Moving to the U.S. without ever living in an English-speaking country and barely knowing anyone falls right in my philosophy: Dream big and act fearlessly. Already six months into living in Durham, I have experienced the craziest things (good and bad) that I wouldn’t have back home. One of my main challenges was understanding how to network, a highly valued skill used here to land a job. I signed up for the Workshop in Managerial Improvisation after learning about it from a friend, telling myself that if I didn’t like it, at least we would go through it together. On the first day of class, I didn’t know what It was about or what to expect.

Dean Steve Misuraca opened the workshop with a speech, and I was excited to start. Professor Bob Kulhan and his team gave us an overview of improvisation with topics that we suggested in the moment. I was impressed and amazed. Then, I thought there was no way that they would teach us to do this in five days. I set two personal goals anyway:

  1. To be able to communicate with anyone
  2. To overcome my mental barriers and insecurity of not talking because I have an accent and often feel as though I have nothing interesting to say

“Yes, And…”: The Foundation of Improv

We split into small groups of ten, and my instructor was Bob. We did some exercises that at first were fun, but I was wondering if these were useful for my goals. It wasn’t until later, when the class began working in groups, that I was pushed out of my comfort zone. In my group, we had to discuss a problem and come up with a solution. My fear then came up! Everyone was talking, and that made me feel stuck! I could not say a word. Now I understood why those exercises were important.

Two students doing an improv performance at Duke University's Fuqua School of Business

We worked through different improv scenarios, and I struggled. I often couldn’t understand what was going on. I felt stuck and was incapable of making stuff up, even though I knew it didn’t need to make sense.

Learning the “yes, and…” concept helped me be friendlier and more engaged in conversations in different settings. I applied “yes, and…” in my communication with some loved ones and was amazed by how I easily avoided conflicts and arguments. I am now aware of how powerful those two words are. They have calmed down my reactive tendency and forced me to have a collaborative mindset, a comprehensive approach, and avoid assumptions about other’s intentions.

Empowering Yourself and Others

On the second day of the workshop, we focused on interactions, building stories, and being part of the improvisation story made up with the team. We also worked on settling arguments and getting what we ask from a figure of authority, friends, or partners. The problem in that interaction is that we can quickly get caught up in a scenario where we either don’t listen or do not care about what’s happening and end up just enduring the interaction. My main takeaway from this lesson was that I have a voice and I am empowered to be who I want in my interactions.

Group of students doing an improv performance at Duke University's Fuqua School of Business

In my past working experience as a manager, I was influenced by my environment. When it’s inclusive and people are interested in me, I can be chatty. However, in a new environment or when experiencing a new culture, as I experienced moving to Durham from Paris, I tend to feel like an outsider and isolate myself. At the end of the day, I feel exhausted, out of energy, and not wanting to socialize.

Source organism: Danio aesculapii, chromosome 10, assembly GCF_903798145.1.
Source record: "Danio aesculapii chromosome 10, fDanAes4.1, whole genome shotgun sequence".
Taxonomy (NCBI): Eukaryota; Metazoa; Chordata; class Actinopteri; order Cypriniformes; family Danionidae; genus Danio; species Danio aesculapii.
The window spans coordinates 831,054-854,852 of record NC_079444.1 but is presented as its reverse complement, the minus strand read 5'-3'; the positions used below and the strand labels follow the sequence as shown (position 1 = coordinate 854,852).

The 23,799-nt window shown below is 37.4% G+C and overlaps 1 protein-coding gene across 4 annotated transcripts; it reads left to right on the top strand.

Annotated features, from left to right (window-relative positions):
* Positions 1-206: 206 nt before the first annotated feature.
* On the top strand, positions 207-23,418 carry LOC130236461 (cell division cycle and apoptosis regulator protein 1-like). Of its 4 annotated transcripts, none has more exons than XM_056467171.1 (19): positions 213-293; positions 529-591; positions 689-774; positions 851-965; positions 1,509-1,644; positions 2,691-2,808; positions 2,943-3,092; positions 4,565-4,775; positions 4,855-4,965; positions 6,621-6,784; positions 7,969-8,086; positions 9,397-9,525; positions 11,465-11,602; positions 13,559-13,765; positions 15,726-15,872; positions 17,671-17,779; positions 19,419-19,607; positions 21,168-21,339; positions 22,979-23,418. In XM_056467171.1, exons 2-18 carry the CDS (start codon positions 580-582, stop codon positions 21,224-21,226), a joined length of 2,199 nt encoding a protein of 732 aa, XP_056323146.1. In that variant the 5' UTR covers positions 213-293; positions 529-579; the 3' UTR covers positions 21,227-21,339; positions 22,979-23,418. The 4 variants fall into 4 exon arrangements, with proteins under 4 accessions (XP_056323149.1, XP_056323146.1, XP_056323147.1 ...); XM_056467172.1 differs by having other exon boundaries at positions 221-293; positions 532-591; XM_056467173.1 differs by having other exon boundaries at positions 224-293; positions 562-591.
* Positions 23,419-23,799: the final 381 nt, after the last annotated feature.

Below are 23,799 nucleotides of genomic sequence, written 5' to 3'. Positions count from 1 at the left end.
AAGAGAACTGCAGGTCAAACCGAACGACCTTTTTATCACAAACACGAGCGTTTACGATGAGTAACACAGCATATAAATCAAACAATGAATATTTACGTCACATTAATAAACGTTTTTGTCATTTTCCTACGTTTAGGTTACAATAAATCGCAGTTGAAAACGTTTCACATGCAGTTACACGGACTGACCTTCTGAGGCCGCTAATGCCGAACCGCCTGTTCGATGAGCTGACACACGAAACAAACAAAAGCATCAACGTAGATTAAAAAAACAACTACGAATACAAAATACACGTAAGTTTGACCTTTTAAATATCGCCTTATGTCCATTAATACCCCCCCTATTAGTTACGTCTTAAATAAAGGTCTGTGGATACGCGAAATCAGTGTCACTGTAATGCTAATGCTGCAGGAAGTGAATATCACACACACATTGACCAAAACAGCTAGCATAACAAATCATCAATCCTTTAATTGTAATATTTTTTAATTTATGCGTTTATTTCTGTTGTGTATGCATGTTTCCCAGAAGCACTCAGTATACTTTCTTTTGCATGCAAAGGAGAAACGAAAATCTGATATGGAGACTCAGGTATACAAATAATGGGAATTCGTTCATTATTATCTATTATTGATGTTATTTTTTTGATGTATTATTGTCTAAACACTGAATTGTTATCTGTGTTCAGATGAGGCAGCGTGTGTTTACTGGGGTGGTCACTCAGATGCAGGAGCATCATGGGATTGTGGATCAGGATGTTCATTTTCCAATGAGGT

I gladly learned from the improv class that energy is contagious. Right away, I began applying that principle to networking events and even daily with anyone I met, wherever. I notice two results, either people talk to me with a smile and interest or they ignore me. Either way, I don’t feel exhausted from interacting with people at the end of the day.

Diverge: “Postpone Judgement” – Converge: “Judge a Lot”

One of the most important skills I learned in the improvisation class is how to diverge and converge. Diverging means postponing judgment and generating as many ideas as possible, no matter how crazy or silly they are. Converging means judging a lot and selecting the best ideas from the pool of divergent ones. These two processes are essential for creativity and innovation, both in work and in life. I plan to use this concept to stimulate my team’s creativity by applying the following steps:

  • Set a clear goal and a time limit: For example, we want to come up with a new product idea in 15 minutes.
  • Diverge: Everyone in the team writes down as many ideas as they can on sticky notes, without censoring or criticizing themselves or others. The more diverse and wild the ideas, the better.
  • Converge: We stick all the ideas on a wall and group them into categories based on similarity or theme. Then we vote on the best ideas from each category and narrow them down to a few finalists.
  • Evaluate: We narrow down the finalists based on criteria such as feasibility, originality, usefulness, and customer appeal. We choose the winner and celebrate our creativity.

By using this concept, I hope to foster a culture of creativity and collaboration with my current Fuqua teams, future work teams and my family. I believe that diverging and converging can help us generate better solutions, have more fun, and grow closer together.

While I went to the class without knowing anything about improvisation, now I feel like a whole new person. I can’t wait to see how I will grow as a leader with all these new tools at my disposal.